The platformer genre has a long history in videogames. Anybody reading this likely has fond memories of Super Mario Brothers, Sonic the Hedgehog, and/or Megaman. Rick Rocketson Pro follows in this tradition, so it feels pretty familiar. You play as a futuristic-looking action hero who has to jump and shoot his way through levels, collecting keys and avoiding enemies. Though the game is a very competent example of the genre, finicky controls end up marring what could otherwise be a great little game.
There are a lot of things to like about Rick Rocketson. The game sports a very retro-sounding chiptune soundtrack. The heavy synths and low-fi sound give it a nice nostalgic feel. The graphics are colorful and in keeping with the campy futuristic aesthetic. The eponymous protagonist is armed with a blaster and a limited supply of grenades. The weapons are nicely balanced for dealing with the variety of enemies that you face in each level. Powerups are scattered around the level that can refill your health, give you more grenades and boost your points. Each of the 14 levels in the game is pretty short, not usually lasting more than a few minutes. Doors requiring keys force you to backtrack and extend the length of the level. At $1.99 the game is priced appropriately, as a skilled player will get through the game pretty quickly.
The most frustrating part of Rick Rocketson is the controls. The game uses a “touch button” control scheme, but the movement controls are split such that you move left and right with your left thumb and jump or climb ladders with your right thumb. Your right thumb is also responsible for operating your blaster and grenades via two cramped buttons to the left of your jump controls. The whole ordeal is a tangled mess that made us feel more like a court stenographer than an action hero. Also, the sensitivity of the buttons means that a short tap may toss out many precious grenades instead of one, and the lack of any feedback means that your thumb can move off of the tiny controls making you miss a crucial move. Even worse, a sadistic design decision resulted in some levels that require very precise jumping. Making one mistake–and you will probably make many–results in instant death and a level restart, which can obviously be very irritating.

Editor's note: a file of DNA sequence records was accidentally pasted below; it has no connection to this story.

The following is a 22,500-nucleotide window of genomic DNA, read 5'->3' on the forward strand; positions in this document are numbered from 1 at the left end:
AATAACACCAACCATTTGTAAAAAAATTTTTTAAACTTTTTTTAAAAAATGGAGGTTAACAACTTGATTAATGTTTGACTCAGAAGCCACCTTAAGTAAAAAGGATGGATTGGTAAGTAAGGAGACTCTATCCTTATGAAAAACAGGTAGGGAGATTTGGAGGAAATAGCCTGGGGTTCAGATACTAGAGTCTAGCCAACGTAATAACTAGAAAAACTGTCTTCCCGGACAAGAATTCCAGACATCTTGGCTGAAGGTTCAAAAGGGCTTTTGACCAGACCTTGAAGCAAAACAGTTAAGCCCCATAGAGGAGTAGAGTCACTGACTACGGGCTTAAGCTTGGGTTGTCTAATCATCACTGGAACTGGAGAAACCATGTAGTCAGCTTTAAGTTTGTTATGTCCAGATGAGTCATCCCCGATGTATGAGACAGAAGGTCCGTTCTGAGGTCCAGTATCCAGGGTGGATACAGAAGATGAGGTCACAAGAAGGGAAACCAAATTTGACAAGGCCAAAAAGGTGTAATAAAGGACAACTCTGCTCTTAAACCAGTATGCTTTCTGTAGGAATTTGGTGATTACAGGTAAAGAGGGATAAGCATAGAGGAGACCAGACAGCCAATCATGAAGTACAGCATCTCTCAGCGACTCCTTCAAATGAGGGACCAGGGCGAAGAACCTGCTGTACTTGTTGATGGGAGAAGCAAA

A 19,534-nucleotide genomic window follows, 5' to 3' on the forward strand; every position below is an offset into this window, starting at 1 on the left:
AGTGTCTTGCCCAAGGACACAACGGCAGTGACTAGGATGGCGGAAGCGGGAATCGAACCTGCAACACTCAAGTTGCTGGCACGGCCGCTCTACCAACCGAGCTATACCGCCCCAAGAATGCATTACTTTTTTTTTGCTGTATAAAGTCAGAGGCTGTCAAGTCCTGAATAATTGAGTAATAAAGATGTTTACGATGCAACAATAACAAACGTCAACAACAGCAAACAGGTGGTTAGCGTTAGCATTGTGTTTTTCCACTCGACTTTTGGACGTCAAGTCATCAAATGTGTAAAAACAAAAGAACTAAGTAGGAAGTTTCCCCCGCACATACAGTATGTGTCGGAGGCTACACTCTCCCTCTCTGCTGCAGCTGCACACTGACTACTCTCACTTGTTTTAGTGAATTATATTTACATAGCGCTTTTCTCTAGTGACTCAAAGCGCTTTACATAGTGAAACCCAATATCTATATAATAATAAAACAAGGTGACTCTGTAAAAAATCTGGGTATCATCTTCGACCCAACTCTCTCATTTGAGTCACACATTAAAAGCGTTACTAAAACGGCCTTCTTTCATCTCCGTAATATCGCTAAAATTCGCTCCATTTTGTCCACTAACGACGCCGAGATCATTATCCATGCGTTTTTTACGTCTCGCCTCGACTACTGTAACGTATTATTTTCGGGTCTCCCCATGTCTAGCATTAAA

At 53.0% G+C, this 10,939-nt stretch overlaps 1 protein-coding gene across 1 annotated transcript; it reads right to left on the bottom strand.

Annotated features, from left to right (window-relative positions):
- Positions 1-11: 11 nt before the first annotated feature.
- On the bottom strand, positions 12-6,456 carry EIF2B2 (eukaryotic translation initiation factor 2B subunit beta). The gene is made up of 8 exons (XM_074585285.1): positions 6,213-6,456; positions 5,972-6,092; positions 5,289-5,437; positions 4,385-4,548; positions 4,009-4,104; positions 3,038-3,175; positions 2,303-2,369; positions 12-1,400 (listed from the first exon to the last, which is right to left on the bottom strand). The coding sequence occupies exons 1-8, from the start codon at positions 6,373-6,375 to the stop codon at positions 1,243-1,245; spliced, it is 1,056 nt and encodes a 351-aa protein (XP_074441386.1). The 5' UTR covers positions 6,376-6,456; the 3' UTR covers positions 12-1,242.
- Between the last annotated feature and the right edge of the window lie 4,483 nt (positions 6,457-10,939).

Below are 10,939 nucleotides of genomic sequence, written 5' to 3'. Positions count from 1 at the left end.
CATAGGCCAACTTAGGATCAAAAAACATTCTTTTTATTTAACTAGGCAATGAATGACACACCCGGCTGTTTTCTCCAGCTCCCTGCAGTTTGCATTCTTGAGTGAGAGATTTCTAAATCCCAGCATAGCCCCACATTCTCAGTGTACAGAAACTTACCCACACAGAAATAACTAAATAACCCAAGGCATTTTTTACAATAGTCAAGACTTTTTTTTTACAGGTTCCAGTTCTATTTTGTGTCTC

Rick Rocketson Pro is close to being a great little platformer. It is difficult in the tradition of old games like Megaman. Unfortunately, most of the difficulty comes from the loose controls, rather than crafty level design or devious enemies. The levels would have been better off if designed with the touch controls in mind, relying more on puzzles and enemy variety rather than just stacking a series of punishing jumps one after another. That said, the game is still fun most of the time, despite the uneven difficulty. We suggest trying the five-level trial version to see if you can handle the jump puzzles and controls; if so, you will likely have some fun trying to crack the rest of the levels. For the rest of us, there are plenty of more polished and less frustrating experiences on the App Store.